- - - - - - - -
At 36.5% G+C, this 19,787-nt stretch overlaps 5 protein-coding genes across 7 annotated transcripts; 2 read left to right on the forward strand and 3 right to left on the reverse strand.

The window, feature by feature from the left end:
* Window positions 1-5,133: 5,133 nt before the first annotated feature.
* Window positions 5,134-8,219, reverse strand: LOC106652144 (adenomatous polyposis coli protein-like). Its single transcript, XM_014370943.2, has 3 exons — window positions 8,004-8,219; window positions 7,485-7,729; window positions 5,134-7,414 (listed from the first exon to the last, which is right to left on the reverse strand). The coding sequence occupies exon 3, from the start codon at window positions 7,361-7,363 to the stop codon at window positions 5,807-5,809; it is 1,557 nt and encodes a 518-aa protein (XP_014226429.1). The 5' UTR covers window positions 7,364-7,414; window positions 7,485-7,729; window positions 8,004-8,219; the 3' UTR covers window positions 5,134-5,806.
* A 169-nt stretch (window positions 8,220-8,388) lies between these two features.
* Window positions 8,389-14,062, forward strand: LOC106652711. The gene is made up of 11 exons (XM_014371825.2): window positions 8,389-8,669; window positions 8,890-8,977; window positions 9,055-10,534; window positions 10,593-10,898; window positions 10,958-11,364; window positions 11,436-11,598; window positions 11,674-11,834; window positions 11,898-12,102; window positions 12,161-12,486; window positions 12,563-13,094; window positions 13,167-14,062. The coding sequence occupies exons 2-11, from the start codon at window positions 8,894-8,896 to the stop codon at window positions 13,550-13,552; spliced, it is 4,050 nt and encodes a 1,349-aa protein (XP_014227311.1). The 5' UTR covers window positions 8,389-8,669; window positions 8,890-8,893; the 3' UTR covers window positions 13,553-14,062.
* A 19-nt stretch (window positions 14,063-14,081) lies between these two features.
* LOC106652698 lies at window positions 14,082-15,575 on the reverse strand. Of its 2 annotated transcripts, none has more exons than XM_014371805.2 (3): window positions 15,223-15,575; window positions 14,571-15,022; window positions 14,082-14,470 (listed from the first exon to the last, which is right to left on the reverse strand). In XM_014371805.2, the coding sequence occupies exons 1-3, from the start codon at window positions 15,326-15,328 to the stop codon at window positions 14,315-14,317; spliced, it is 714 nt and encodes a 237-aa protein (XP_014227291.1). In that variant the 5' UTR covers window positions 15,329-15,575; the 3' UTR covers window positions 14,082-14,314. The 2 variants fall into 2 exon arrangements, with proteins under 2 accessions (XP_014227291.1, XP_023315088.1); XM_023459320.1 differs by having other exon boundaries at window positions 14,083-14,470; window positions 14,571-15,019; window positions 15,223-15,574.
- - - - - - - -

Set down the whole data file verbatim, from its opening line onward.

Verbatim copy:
At 36.5% G+C, this 19,787-nt stretch overlaps 5 protein-coding genes across 7 annotated transcripts; 2 read left to right on the forward strand and 3 right to left on the reverse strand.

The window, feature by feature from the left end:
* Window positions 1-5,133: 5,133 nt before the first annotated feature.
* Window positions 5,134-8,219, reverse strand: LOC106652144 (adenomatous polyposis coli protein-like). Its single transcript, XM_014370943.2, has 3 exons — window positions 8,004-8,219; window positions 7,485-7,729; window positions 5,134-7,414 (listed from the first exon to the last, which is right to left on the reverse strand). The coding sequence occupies exon 3, from the start codon at window positions 7,361-7,363 to the stop codon at window positions 5,807-5,809; it is 1,557 nt and encodes a 518-aa protein (XP_014226429.1). The 5' UTR covers window positions 7,364-7,414; window positions 7,485-7,729; window positions 8,004-8,219; the 3' UTR covers window positions 5,134-5,806.
* A 169-nt stretch (window positions 8,220-8,388) lies between these two features.
* Window positions 8,389-14,062, forward strand: LOC106652711. The gene is made up of 11 exons (XM_014371825.2): window positions 8,389-8,669; window positions 8,890-8,977; window positions 9,055-10,534; window positions 10,593-10,898; window positions 10,958-11,364; window positions 11,436-11,598; window positions 11,674-11,834; window positions 11,898-12,102; window positions 12,161-12,486; window positions 12,563-13,094; window positions 13,167-14,062. The coding sequence occupies exons 2-11, from the start codon at window positions 8,894-8,896 to the stop codon at window positions 13,550-13,552; spliced, it is 4,050 nt and encodes a 1,349-aa protein (XP_014227311.1). The 5' UTR covers window positions 8,389-8,669; window positions 8,890-8,893; the 3' UTR covers window positions 13,553-14,062.
* A 19-nt stretch (window positions 14,063-14,081) lies between these two features.
* LOC106652698 lies at window positions 14,082-15,575 on the reverse strand. Of its 2 annotated transcripts, none has more exons than XM_014371805.2 (3): window positions 15,223-15,575; window positions 14,571-15,022; window positions 14,082-14,470 (listed from the first exon to the last, which is right to left on the reverse strand). In XM_014371805.2, the coding sequence occupies exons 1-3, from the start codon at window positions 15,326-15,328 to the stop codon at window positions 14,315-14,317; spliced, it is 714 nt and encodes a 237-aa protein (XP_014227291.1). In that variant the 5' UTR covers window positions 15,329-15,575; the 3' UTR covers window positions 14,082-14,314. The 2 variants fall into 2 exon arrangements, with proteins under 2 accessions (XP_014227291.1, XP_023315088.1); XM_023459320.1 differs by having other exon boundaries at window positions 14,083-14,470; window positions 14,571-15,019; window positions 15,223-15,574.